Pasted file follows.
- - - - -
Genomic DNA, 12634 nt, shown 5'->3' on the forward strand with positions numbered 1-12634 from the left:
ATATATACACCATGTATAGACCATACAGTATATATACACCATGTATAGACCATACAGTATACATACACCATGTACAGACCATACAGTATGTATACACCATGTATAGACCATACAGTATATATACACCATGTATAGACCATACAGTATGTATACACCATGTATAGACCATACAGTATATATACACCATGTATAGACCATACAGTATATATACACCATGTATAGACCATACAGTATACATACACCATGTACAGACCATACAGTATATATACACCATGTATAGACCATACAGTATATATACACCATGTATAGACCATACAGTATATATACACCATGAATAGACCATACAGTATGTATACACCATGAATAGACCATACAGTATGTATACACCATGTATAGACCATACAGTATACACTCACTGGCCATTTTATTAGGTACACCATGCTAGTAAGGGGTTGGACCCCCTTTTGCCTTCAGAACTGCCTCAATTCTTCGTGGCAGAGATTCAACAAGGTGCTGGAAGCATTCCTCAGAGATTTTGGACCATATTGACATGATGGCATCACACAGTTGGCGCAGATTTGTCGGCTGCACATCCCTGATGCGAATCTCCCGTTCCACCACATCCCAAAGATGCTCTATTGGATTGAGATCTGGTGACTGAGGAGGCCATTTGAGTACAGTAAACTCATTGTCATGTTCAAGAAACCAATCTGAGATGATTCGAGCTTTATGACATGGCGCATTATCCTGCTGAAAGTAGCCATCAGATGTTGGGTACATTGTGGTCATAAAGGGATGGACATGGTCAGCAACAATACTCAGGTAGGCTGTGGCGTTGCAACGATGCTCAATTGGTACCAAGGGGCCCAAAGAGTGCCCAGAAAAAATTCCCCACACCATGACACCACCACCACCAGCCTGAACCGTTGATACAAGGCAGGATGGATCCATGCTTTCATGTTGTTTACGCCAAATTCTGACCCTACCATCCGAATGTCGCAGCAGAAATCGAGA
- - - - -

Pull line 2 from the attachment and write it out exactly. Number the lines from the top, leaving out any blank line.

ATATATACACCATGTATAGACCATACAGTATATATACACCATGTATAGACCATACAGTATACATACACCATGTACAGACCATACAGTATGTATACACCATGTATAGACCATACAGTATATATACACCATGTATAGACCATACAGTATGTATACACCATGTATAGACCATACAGTATATATACACCATGTATAGACCATACAGTATATATACACCATGTATAGACCATACAGTATACATACACCATGTACAGACCATACAGTATATATACACCATGTATAGACCATACAGTATATATACACCATGTATAGACCATACAGTATATATACACCATGAATAGACCATACAGTATGTATACACCATGAATAGACCATACAGTATGTATACACCATGTATAGACCATACAGTATACACTCACTGGCCATTTTATTAGGTACACCATGCTAGTAAGGGGTTGGACCCCCTTTTGCCTTCAGAACTGCCTCAATTCTTCGTGGCAGAGATTCAACAAGGTGCTGGAAGCATTCCTCAGAGATTTTGGACCATATTGACATGATGGCATCACACAGTTGGCGCAGATTTGTCGGCTGCACATCCCTGATGCGAATCTCCCGTTCCACCACATCCCAAAGATGCTCTATTGGATTGAGATCTGGTGACTGAGGAGGCCATTTGAGTACAGTAAACTCATTGTCATGTTCAAGAAACCAATCTGAGATGATTCGAGCTTTATGACATGGCGCATTATCCTGCTGAAAGTAGCCATCAGATGTTGGGTACATTGTGGTCATAAAGGGATGGACATGGTCAGCAACAATACTCAGGTAGGCTGTGGCGTTGCAACGATGCTCAATTGGTACCAAGGGGCCCAAAGAGTGCCCAGAAAAAATTCCCCACACCATGACACCACCACCACCAGCCTGAACCGTTGATACAAGGCAGGATGGATCCATGCTTTCATGTTGTTTACGCCAAATTCTGACCCTACCATCCGAATGTCGCAGCAGAAATCGAGA